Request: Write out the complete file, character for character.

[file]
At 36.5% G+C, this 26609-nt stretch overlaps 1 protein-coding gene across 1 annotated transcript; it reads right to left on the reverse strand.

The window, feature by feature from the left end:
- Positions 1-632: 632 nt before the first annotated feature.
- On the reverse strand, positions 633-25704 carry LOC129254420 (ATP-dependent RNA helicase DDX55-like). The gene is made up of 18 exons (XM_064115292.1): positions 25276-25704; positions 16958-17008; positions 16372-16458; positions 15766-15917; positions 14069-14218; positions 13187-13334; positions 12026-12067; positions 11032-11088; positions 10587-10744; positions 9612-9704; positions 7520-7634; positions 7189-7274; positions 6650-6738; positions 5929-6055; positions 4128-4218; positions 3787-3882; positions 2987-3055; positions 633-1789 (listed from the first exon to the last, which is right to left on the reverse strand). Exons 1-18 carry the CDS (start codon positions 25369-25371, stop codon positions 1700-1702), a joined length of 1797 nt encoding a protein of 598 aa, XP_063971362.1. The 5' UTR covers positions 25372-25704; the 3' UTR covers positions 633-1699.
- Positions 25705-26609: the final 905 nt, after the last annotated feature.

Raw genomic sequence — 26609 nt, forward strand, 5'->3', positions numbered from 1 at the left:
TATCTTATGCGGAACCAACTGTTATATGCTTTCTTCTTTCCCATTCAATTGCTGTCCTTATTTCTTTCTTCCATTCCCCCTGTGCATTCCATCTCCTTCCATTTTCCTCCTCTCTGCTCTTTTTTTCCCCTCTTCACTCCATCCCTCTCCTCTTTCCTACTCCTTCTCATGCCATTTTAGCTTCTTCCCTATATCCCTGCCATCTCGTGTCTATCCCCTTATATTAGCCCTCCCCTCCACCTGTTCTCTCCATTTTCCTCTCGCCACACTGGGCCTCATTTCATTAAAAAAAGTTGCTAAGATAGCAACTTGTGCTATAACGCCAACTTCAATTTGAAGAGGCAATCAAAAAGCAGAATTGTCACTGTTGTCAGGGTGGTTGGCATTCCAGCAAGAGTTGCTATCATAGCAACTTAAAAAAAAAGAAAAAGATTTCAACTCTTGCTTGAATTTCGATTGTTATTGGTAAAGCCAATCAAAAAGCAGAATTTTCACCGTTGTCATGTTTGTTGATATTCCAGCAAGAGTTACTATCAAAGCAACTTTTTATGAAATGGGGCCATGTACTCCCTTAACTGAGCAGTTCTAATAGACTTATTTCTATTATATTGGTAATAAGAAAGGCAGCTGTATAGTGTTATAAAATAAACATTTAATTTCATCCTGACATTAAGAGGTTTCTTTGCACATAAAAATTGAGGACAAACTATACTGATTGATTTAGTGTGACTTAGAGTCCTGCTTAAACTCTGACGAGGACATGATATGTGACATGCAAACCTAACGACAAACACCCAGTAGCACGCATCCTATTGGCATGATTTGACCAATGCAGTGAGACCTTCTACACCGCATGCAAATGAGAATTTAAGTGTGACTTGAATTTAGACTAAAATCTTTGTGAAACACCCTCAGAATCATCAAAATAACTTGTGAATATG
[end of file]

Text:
At 36.5% G+C, this 26609-nt stretch overlaps 1 protein-coding gene across 1 annotated transcript; it reads right to left on the reverse strand.

The window, feature by feature from the left end:
- Positions 1-632: 632 nt before the first annotated feature.
- On the reverse strand, positions 633-25704 carry LOC129254420 (ATP-dependent RNA helicase DDX55-like). The gene is made up of 18 exons (XM_064115292.1): positions 25276-25704; positions 16958-17008; positions 16372-16458; positions 15766-15917; positions 14069-14218; positions 13187-13334; positions 12026-12067; positions 11032-11088; positions 10587-10744; positions 9612-9704; positions 7520-7634; positions 7189-7274; positions 6650-6738; positions 5929-6055; positions 4128-4218; positions 3787-3882; positions 2987-3055; positions 633-1789 (listed from the first exon to the last, which is right to left on the reverse strand). Exons 1-18 carry the CDS (start codon positions 25369-25371, stop codon positions 1700-1702), a joined length of 1797 nt encoding a protein of 598 aa, XP_063971362.1. The 5' UTR covers positions 25372-25704; the 3' UTR covers positions 633-1699.
- Positions 25705-26609: the final 905 nt, after the last annotated feature.

Raw genomic sequence — 26609 nt, forward strand, 5'->3', positions numbered from 1 at the left:
TATCTTATGCGGAACCAACTGTTATATGCTTTCTTCTTTCCCATTCAATTGCTGTCCTTATTTCTTTCTTCCATTCCCCCTGTGCATTCCATCTCCTTCCATTTTCCTCCTCTCTGCTCTTTTTTTCCCCTCTTCACTCCATCCCTCTCCTCTTTCCTACTCCTTCTCATGCCATTTTAGCTTCTTCCCTATATCCCTGCCATCTCGTGTCTATCCCCTTATATTAGCCCTCCCCTCCACCTGTTCTCTCCATTTTCCTCTCGCCACACTGGGCCTCATTTCATTAAAAAAAGTTGCTAAGATAGCAACTTGTGCTATAACGCCAACTTCAATTTGAAGAGGCAATCAAAAAGCAGAATTGTCACTGTTGTCAGGGTGGTTGGCATTCCAGCAAGAGTTGCTATCATAGCAACTTAAAAAAAAAGAAAAAGATTTCAACTCTTGCTTGAATTTCGATTGTTATTGGTAAAGCCAATCAAAAAGCAGAATTTTCACCGTTGTCATGTTTGTTGATATTCCAGCAAGAGTTACTATCAAAGCAACTTTTTATGAAATGGGGCCATGTACTCCCTTAACTGAGCAGTTCTAATAGACTTATTTCTATTATATTGGTAATAAGAAAGGCAGCTGTATAGTGTTATAAAATAAACATTTAATTTCATCCTGACATTAAGAGGTTTCTTTGCACATAAAAATTGAGGACAAACTATACTGATTGATTTAGTGTGACTTAGAGTCCTGCTTAAACTCTGACGAGGACATGATATGTGACATGCAAACCTAACGACAAACACCCAGTAGCACGCATCCTATTGGCATGATTTGACCAATGCAGTGAGACCTTCTACACCGCATGCAAATGAGAATTTAAGTGTGACTTGAATTTAGACTAAAATCTTTGTGAAACACCCTCAGAATCATCAAAATAACTTGTGAATATG